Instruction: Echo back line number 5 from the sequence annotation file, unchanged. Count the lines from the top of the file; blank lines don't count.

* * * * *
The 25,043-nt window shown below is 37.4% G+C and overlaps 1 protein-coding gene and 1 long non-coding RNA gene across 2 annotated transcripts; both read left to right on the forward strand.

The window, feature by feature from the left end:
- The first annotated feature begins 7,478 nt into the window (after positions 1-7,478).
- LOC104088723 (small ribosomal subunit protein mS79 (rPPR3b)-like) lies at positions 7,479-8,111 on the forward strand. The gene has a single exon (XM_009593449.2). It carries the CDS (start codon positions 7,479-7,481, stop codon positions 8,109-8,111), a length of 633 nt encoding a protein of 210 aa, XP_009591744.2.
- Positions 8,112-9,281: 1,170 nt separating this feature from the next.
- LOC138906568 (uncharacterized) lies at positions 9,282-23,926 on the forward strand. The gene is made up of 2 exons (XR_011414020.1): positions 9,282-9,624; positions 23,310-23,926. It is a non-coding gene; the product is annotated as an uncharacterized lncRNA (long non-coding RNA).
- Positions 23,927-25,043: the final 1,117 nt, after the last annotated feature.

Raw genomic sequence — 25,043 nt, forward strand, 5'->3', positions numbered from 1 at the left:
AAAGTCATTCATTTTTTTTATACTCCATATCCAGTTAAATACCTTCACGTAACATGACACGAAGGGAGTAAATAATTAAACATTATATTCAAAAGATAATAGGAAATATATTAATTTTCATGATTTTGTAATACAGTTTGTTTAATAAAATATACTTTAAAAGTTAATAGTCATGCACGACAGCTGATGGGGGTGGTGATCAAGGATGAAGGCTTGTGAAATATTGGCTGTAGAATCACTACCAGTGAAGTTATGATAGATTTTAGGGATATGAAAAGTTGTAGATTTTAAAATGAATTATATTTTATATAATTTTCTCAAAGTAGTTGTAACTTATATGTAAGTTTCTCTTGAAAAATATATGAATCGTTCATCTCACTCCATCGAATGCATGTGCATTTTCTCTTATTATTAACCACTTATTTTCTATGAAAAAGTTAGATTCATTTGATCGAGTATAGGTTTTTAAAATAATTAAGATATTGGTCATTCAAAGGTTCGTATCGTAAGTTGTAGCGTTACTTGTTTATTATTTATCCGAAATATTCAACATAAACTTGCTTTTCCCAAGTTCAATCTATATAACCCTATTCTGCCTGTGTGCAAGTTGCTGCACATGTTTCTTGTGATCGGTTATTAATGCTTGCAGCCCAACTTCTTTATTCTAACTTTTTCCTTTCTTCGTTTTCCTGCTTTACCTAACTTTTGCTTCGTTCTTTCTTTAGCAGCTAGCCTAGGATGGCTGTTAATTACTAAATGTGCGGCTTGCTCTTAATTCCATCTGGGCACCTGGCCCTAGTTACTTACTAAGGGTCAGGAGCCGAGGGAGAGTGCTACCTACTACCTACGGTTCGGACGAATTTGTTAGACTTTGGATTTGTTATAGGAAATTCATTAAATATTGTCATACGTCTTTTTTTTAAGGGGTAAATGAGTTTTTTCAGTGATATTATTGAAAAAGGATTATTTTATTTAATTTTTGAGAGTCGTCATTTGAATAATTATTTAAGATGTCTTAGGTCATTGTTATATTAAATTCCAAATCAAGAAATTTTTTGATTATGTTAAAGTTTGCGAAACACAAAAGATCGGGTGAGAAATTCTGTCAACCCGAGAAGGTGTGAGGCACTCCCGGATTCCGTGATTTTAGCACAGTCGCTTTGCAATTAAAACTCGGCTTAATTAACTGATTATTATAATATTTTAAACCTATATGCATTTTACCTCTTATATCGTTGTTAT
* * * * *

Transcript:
- Positions 8,112-9,281: 1,170 nt separating this feature from the next.